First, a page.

I Due Foscari

1/8
© Catherine Ashmore

Placido Domingo (Francesco Foscari)

2/8
© Catherine Ashmore
3/8
© Catherine Ashmore

Maria Agresta (Lucrezia Contarini)

4/8
© Catherine Ashmore

Maria Agresta (Lucrezia Contarini)

5/8
© Catherine Ashmore
6/8
© Catherine Ashmore

Placido Domingo (Francesco Foscari) and Francesco Meli (Jacopo Foscari)

7/8
© Catherine Ashmore

Placido Domingo (Francesco Foscari) and Francesco Meli (Jacopo Foscari)

8/8
© Catherine Ashmore

Placido Domingo (Francesco Foscari)

There is a reason why you probably haven’t heard of Verdi’s opera ‘The Two Foscari’, and that’s because it’s a complete turkey. Based on a poem by Byron, it offers a tedious, undeveloped plot, lacking twists or turns and consequently any drama.

The once glorious tenor Plácido Domingo, banking his career on a now weak baritone, comes and goes, as the Doge of Venice, whose son Jacopo has been condemned to exile for treason. The father can’t help out of a sense of duty; the condemned’s wife cries a lot. Everyone dies of unspecified causes.

Apparently, it is set in 1457 in the Doge’s palace in Venice, which is fine if designer Kevin Knight thinks that aforesaid building resembled a cement factory in modern Ukraine. The set is ugly, as is Bruno Poet’s ineffective lighting; Thaddeus Strassberger’s direction is both clunky and vulgar, the cast comprising leather-clad torturers, red-robed senators and, inexplicably, white-clad nuns, have nothing to do but watch each other sing or stand about striking poses in the gloom.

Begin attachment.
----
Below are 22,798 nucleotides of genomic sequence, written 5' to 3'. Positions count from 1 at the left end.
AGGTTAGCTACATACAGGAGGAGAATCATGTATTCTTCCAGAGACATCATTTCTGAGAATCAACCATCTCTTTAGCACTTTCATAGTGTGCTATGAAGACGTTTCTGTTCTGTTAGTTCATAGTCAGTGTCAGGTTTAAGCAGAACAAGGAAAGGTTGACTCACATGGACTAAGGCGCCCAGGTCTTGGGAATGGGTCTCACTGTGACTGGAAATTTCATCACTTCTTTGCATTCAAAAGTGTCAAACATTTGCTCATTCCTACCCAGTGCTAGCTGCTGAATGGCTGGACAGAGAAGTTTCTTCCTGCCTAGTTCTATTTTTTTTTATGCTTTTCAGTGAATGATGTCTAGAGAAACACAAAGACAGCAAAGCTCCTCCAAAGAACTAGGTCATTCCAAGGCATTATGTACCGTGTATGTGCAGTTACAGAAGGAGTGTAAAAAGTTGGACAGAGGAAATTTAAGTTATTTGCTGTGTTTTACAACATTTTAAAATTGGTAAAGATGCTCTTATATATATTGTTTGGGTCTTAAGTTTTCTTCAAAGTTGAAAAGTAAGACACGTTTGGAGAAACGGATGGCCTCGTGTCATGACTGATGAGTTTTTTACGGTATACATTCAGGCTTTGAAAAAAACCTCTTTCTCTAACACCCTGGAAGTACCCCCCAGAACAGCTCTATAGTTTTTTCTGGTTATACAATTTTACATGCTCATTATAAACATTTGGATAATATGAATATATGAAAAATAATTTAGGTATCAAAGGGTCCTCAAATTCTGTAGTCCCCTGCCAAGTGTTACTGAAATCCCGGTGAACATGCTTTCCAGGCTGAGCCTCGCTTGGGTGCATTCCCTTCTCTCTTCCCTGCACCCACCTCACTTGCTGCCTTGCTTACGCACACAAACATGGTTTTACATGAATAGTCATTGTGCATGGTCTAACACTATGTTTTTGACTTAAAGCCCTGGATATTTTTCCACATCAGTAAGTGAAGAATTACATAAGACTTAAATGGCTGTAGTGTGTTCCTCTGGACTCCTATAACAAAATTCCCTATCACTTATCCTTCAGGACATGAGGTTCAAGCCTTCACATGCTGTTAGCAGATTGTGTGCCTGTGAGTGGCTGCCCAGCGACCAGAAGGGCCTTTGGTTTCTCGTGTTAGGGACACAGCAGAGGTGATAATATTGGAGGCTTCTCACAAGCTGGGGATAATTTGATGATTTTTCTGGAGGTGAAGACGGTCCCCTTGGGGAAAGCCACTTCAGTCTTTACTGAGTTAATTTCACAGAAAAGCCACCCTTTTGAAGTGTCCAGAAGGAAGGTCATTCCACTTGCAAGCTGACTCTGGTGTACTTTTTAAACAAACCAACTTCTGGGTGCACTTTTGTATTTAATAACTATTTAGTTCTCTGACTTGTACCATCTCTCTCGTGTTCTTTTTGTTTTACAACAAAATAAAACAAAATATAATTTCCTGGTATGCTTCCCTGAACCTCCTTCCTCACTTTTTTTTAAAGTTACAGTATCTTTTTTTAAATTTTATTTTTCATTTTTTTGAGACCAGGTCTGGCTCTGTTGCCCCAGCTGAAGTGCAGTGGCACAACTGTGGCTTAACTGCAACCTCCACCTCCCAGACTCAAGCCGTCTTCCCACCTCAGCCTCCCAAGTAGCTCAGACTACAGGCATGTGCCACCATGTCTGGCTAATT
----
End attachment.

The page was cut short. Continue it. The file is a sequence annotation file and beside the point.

The other principals are strong singers. As Jacopo Foscari, the tenor Francesco Meli is in good voice but can only display it in a succession of unmemorable arias, while soprano Maria Agresta, as his wife Lucrezia Contarini, holds the shambles together, sailing over the orchestra and chorus with a succession of unspecific vowel sounds, while wearing most of the production budget in at least five unnecessary costume changes. Bass Maurizio Muraro also has a fine voice but nowhere to demonstrate it here.

The only moments of relief from this dismal torture are those featuring the chorus, on great form as ever. Antonio Pappano conducts as robustly as one might expect; but as music director, does he really think this half-baked mess is a worthy addition to the ROH calendar?

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